G&P 50 years Spotlight

Figurative Art

Life drawing is where it all begins for many artists. It is the truest form of figure painting and many formative years are spent honing skills of observation and learning how to depict the three dimensional shape and contours of the human body. I have long admired the ability of artists who can paint the human form and have been privileged to know many such artists and acquire work by some of my artistic heroes. The ability to paint or draw figures is the sign of a truly great artist and sadly these days such artists are very difficult to find.


In my father’s collection, I recall growing up alongside a Rembrandt etching depicting a wizened old man. I used to gaze, intrigued how stippled lines imperceptibly different in diameter, could create depth, shadow and convey such emotion. Only later I appreciated the true genius before me. In the gallery I came across some brilliant French artists, Meissonier, Vibert, Wolfle, and the likes of Brunery, often quite humbled by the brilliance of the works being offered to me. I was so lucky to meet Robert Van Cleef regularly in his studio in Paris, whose works on paper had soft lines and captured the elegance and poise of his models.

Paul Sieffert, was an outstanding figure painter who I have always collected when the opportunity arose. These days his works have become much more widely known and they are now held in numerous museums around the world. Dijon, namely Nîmes, Calais, Le Havre and Dinan. Public decorative works include official buildings in Pas-de-Calais and Basses-Pyrénées, Nantes, Saint-Quentin, the Brazilian Embassy and La Banque Anglo-Sud-Amérique.  As a student of the master painter Jean Léon Gérôme he experienced the best training an artist of his day and he went to exhibit widely at the Salon des Artistes Français where he received the Médaille de Troisieme Classe in 1899, the Premier Grand Prix de Rome in 1902, the Médaille de Deuxieme Classe in 1906 and the Prix J. Bertrand in 1923. To add to these many accolades he was made a member of the jury where he received the Legion d’Honnuer in 1933.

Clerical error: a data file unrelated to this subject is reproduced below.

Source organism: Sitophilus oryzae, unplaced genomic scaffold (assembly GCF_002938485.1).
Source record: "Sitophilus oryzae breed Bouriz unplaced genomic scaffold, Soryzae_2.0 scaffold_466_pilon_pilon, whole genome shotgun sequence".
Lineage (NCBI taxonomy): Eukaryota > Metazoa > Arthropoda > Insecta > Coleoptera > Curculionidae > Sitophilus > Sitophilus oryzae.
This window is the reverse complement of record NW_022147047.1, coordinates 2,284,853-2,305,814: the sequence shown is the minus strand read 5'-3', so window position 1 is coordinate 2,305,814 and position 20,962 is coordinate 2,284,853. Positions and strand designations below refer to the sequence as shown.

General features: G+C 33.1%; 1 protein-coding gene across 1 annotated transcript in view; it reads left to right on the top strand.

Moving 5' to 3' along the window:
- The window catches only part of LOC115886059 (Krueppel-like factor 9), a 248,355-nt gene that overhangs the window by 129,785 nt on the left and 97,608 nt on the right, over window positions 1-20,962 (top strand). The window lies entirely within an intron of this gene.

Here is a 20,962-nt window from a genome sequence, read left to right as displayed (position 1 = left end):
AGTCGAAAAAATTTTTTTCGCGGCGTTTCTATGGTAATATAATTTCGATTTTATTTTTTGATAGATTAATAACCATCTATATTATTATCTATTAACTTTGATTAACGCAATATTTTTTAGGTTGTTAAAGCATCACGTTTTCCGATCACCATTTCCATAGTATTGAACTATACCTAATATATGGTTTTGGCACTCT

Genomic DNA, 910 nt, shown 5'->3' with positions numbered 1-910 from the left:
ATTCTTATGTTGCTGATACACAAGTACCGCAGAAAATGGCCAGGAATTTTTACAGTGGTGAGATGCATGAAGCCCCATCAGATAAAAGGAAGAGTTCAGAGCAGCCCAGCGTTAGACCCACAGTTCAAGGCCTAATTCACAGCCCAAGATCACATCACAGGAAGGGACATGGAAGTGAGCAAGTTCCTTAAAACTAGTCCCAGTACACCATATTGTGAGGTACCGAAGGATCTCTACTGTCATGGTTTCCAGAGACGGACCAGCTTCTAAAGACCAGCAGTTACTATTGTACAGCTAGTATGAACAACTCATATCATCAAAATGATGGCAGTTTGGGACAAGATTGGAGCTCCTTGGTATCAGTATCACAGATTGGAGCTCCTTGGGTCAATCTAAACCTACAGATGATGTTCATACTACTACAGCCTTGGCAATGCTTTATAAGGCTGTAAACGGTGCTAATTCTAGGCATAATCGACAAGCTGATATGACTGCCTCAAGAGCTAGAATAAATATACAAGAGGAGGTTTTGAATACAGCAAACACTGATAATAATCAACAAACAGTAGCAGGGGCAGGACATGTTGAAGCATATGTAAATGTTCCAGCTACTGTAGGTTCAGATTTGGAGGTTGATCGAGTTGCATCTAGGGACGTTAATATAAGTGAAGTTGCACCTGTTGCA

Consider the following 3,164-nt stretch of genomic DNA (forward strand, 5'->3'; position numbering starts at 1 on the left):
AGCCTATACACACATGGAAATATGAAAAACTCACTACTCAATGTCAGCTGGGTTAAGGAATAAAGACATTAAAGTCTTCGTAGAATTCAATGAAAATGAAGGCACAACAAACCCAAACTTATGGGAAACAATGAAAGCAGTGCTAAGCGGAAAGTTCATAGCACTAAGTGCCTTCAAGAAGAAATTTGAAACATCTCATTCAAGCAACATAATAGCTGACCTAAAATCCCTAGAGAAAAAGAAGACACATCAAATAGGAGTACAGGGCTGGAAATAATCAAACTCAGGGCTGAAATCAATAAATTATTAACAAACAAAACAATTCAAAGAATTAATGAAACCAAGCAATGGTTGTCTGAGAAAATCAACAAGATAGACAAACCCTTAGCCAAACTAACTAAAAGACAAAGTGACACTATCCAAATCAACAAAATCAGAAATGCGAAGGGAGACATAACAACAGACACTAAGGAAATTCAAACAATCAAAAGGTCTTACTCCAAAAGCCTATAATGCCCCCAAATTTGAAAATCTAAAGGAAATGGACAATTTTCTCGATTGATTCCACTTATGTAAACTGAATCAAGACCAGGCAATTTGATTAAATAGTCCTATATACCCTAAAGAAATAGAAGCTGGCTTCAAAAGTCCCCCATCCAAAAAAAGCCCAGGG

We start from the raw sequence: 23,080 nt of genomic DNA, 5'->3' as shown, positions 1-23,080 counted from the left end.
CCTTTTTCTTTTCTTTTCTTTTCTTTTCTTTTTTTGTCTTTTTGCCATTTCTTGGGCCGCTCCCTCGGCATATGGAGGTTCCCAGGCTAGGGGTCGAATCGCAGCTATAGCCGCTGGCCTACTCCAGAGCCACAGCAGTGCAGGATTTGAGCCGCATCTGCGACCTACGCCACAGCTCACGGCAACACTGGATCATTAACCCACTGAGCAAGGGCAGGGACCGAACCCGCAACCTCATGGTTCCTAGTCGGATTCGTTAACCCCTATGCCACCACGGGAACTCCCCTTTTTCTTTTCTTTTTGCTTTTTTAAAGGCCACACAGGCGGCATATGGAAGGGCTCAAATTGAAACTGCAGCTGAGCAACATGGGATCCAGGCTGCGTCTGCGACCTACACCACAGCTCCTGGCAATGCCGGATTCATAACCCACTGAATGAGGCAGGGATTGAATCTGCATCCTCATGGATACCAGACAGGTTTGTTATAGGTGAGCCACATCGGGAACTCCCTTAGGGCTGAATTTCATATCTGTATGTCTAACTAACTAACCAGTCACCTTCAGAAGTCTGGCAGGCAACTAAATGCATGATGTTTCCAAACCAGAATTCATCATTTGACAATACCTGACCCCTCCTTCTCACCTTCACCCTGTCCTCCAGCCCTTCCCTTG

Pierre Grisot

Pierre Grisot was post-impressionist artist, born in 1911 in Paris. He was a student at the Ecole des Beaux-Arts and exhibited frequently at the Paris salons where my father admired his work. He formed part of the ‘The Paris School,’ showing together with the contemporary artists Vlaminck, Raoul Dufy and Villon. He produced an engaging body of work that portrays a colourful and light hearted world of ballet dancers, coquettes and ladies of leisure. Grisot’s favoured theme is the sharply dressed, self-assured young women, who he portrays in bright colour with strong facial features. His scenes are playful and sensual, and invariably raise a question from the viewer about what happens next.

I do trust you enjoy the selection of remarkable paintings I have chosen to share with you, each a different and unique way of expressing the human form. Depictions of figurative art are a wonderful way of communicating human experiences that remain central to both spiritual and decorative art from antiquity to the present day.

 

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